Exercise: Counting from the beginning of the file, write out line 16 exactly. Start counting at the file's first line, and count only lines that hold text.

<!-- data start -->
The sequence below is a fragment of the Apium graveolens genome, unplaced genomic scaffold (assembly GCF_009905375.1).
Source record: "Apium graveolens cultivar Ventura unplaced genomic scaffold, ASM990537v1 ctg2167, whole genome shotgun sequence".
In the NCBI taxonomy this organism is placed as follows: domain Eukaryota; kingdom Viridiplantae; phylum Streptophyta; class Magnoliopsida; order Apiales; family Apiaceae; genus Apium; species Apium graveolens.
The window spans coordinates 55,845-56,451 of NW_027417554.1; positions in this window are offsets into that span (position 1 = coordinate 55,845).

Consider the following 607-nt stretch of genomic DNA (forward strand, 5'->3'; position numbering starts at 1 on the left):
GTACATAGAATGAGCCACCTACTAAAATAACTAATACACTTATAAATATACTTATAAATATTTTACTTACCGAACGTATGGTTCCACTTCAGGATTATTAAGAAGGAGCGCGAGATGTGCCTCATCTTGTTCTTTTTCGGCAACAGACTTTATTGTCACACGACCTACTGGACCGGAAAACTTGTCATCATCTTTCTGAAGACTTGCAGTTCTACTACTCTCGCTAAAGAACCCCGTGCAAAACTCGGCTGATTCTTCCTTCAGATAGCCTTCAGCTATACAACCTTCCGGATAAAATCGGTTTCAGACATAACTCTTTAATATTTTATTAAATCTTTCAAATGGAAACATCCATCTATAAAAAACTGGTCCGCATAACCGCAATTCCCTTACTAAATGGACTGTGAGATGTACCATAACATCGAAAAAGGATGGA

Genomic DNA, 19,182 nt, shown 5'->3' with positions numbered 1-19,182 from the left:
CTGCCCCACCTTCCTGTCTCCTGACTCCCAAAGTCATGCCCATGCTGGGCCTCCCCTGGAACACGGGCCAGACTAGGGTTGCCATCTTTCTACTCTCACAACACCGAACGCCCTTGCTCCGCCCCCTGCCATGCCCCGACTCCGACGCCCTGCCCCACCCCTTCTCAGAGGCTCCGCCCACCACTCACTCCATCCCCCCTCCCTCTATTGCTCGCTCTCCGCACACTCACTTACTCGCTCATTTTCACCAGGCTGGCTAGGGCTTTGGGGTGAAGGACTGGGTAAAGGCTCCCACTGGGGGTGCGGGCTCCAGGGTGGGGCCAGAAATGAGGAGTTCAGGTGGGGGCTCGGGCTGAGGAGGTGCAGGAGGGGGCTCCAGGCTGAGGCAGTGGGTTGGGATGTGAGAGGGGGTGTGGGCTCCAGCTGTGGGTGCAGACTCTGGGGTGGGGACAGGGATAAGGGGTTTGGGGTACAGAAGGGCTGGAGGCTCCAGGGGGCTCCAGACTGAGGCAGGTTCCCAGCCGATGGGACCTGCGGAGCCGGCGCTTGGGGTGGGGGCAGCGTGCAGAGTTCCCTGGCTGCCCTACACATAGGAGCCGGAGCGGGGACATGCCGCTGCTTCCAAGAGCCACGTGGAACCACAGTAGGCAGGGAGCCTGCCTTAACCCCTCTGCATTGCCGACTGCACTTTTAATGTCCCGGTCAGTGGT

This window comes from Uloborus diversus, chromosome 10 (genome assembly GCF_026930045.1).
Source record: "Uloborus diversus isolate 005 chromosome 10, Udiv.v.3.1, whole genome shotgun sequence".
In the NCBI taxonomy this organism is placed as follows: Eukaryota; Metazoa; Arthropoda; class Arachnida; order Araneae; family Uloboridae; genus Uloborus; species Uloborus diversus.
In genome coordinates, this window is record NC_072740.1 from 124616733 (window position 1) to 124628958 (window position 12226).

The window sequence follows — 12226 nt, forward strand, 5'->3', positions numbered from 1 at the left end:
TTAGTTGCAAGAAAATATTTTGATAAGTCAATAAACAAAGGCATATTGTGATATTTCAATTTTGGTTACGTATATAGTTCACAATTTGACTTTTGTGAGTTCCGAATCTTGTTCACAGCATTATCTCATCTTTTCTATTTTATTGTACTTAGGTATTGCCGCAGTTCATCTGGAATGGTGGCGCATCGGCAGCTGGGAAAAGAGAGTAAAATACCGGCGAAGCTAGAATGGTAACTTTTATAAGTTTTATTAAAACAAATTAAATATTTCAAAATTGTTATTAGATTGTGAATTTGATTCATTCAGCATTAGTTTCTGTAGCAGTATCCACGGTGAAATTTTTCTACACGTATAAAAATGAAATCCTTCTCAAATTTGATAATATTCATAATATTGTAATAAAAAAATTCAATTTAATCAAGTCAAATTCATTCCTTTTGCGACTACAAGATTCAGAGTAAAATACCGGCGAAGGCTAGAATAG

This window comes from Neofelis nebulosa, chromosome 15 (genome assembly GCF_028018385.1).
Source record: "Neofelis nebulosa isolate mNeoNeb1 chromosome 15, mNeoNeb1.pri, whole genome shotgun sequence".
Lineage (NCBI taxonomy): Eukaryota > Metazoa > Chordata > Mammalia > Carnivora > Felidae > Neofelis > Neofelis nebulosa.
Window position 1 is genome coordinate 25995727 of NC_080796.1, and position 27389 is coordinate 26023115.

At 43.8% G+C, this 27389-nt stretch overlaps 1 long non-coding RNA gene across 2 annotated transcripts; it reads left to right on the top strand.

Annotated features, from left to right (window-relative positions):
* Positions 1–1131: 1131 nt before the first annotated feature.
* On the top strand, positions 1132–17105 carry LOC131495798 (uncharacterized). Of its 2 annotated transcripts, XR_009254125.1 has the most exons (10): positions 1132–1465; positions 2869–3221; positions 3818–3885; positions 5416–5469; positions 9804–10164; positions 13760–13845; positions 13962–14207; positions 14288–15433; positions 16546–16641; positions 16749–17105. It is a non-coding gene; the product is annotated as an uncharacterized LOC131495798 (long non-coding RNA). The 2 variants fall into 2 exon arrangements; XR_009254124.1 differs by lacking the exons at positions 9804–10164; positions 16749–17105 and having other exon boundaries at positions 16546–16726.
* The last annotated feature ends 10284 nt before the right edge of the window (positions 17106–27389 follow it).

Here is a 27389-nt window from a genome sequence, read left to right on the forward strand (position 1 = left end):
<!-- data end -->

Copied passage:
Source record: "Neofelis nebulosa isolate mNeoNeb1 chromosome 15, mNeoNeb1.pri, whole genome shotgun sequence".